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Old Westbury Sculptor Shows With Local Artists

Alice Riordan’s clay pieces celebrate the human form 

It began with a crucifix. 

 

Alice Riordan was at St. Mary’s in Roslyn when she saw a crucifix by internationally renowned sculptor George Gach. She was inspired by the beautiful piece and decided to take Gach’s sculpting class. Now, 35 years later, Riordan has a

career making beautiful, intricately detailed clay sculptures. 

 

“I fell in love with the medium,” Riordan said. “It’s very forgiving and easy to work with.”

 

Next month, several of her pieces will be on display at the Seven and Seven exhibit at LIU Post at the Hutchins Gallery in the Schwartz Library at LIU Post. The Seven and Seven show features seven local painters and seven local sculptors. 

 

Riordan is no stranger to the arts, getting started in elementary school when a teacher noticed her skills and told her parents to find an art teacher. She worked with a painter in Garden City from seventh grade until college and then began her career teaching art at Merrick Avenue Middle School. 

 

She spent her early life focusing on painting, but loves the three-dimensional aspect of sculpture. 

 

“It’s so different than drawing and painting because drawing and painting is an illusion. You’re only looking at your model from one direction. Sculpture is real,” Riordan says. “It’s tough to get a composition because you have to get a wonderful composition all the way around -— from the back, the front, the side — it all has to work.” 

 

Riordan makes the clay sculptures in the basement studio of an Old Westbury house she has called home since she was 16. She hires a model to pose and says though she sometimes starts a sculpture with a specific goal in mind, it may end up taking an entirely different direction.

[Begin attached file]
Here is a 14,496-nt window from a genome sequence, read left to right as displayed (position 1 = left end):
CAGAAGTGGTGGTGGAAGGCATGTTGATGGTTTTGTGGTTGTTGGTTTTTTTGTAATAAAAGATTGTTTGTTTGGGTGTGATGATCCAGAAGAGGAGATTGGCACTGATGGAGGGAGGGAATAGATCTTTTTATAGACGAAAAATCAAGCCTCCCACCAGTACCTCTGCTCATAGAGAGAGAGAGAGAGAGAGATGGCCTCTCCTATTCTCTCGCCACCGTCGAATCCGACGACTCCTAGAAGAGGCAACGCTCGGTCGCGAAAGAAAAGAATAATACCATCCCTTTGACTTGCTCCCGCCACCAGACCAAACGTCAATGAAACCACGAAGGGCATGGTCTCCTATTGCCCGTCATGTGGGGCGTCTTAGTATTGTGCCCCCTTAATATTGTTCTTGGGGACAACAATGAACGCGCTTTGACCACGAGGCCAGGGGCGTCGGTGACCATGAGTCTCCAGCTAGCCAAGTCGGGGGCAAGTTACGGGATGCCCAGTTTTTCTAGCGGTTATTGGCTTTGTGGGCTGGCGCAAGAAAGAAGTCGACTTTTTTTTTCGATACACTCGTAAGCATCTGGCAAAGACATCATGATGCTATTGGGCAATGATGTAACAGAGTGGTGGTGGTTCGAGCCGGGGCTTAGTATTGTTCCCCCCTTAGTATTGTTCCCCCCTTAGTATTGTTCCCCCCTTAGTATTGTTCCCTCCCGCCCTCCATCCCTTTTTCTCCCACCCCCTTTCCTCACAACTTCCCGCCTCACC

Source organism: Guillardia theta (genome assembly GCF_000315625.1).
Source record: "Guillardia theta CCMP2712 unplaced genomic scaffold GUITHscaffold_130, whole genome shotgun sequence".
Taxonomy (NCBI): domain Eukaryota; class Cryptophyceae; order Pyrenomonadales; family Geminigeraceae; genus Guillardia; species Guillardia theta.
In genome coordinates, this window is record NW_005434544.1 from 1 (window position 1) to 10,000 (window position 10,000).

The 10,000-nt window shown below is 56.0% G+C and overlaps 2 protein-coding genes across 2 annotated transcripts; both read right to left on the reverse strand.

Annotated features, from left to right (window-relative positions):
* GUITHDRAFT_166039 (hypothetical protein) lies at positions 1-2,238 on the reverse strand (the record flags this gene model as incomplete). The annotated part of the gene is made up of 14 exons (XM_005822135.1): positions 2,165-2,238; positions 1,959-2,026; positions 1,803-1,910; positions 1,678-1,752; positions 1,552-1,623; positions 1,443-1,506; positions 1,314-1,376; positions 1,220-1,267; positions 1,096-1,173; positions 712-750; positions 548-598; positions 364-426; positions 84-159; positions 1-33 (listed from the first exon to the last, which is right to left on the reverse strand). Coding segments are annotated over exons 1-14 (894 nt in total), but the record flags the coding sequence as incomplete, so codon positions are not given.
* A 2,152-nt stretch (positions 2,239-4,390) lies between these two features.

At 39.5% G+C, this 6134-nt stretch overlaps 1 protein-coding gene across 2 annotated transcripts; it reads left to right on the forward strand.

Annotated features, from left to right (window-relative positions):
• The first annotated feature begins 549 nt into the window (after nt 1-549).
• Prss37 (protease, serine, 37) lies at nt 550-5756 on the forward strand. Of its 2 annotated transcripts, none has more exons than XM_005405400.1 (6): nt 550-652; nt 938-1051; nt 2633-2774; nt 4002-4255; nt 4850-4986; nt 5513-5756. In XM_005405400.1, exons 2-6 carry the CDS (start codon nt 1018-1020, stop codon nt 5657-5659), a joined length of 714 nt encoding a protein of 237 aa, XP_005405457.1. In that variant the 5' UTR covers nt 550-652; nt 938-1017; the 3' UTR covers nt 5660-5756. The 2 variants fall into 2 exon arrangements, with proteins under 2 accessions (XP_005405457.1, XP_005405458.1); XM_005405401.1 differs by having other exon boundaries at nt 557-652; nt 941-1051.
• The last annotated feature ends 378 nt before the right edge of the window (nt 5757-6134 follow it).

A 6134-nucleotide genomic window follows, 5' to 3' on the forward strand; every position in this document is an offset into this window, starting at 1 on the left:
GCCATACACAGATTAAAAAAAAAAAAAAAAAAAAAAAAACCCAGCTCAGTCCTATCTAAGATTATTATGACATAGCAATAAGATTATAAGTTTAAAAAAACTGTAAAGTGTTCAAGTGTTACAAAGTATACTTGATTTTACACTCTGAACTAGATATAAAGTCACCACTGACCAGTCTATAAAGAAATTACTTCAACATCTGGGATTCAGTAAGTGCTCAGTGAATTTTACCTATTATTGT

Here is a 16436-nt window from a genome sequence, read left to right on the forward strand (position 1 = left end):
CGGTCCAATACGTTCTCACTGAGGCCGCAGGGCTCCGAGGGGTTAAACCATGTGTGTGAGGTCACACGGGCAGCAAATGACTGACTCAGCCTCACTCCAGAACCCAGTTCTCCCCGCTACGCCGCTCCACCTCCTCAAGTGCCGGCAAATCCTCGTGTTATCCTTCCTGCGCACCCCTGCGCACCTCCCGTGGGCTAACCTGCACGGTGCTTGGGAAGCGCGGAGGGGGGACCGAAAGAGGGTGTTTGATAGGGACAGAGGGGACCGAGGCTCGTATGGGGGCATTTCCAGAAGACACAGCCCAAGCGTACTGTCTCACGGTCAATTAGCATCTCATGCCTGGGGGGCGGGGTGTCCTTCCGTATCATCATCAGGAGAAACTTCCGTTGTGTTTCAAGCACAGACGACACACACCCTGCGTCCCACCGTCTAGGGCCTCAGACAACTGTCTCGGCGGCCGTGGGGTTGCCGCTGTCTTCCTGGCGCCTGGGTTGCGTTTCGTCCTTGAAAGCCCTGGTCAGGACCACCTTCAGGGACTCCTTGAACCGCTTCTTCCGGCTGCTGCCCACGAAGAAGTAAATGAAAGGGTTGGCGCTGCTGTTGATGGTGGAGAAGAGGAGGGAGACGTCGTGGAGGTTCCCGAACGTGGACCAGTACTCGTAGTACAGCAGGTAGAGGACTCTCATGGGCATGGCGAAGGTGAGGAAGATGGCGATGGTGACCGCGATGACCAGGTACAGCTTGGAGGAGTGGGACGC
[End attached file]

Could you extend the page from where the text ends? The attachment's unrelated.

“It always ends up where I want it to be at the end,” she said. “It could change midstream, because of a tilt of the head or feeling I’m having. It just happens and goes right into my hands. Sometimes you don’t even know how you’re doing something until you have to explain it.” 

 

The vast majority of Riordan’s sculptures focus on the body. Riordan says she has always been fascinated with the human figure, especially female forms. Her works stand apart from others not only in the intricate detail, but in how real the anatomy looks, from the curve of the hips to the crease of an eyelid. 

 

Riordan says that more than doing a reproduction of a specific woman, her sculptures are intended to evoke an emotion.

 

“I’m really involved with the spirit of women,” she says. “It’s not a portrait of one specific woman, it’s our nature. I want to evoke a feeling.”  

 

She says that she gets her inspiration from everyday life --—whether it’s a pose someone’s sitting in, an expression, or an emotion she’s feeling. She’s consistently thinking of new ideas for sculptures, as well as new ways to sharpen her skills. She is continually taking art classes and recently began painting again after a 30-year hiatus.  

 

“I’m passionate about the arts and anything I can do with them,” she says. “And it has been an amazing life because of it.” 

 

From October 6 to 31, Riordan will have several of her pieces showing at the Seven and Seven exhibit at the Hutchins Gallery in the Schwartz Library and LIU Post. The Seven and Seven exhibit features seven local painters and seven local sculptors. For more information visit www.sevenandseven.org.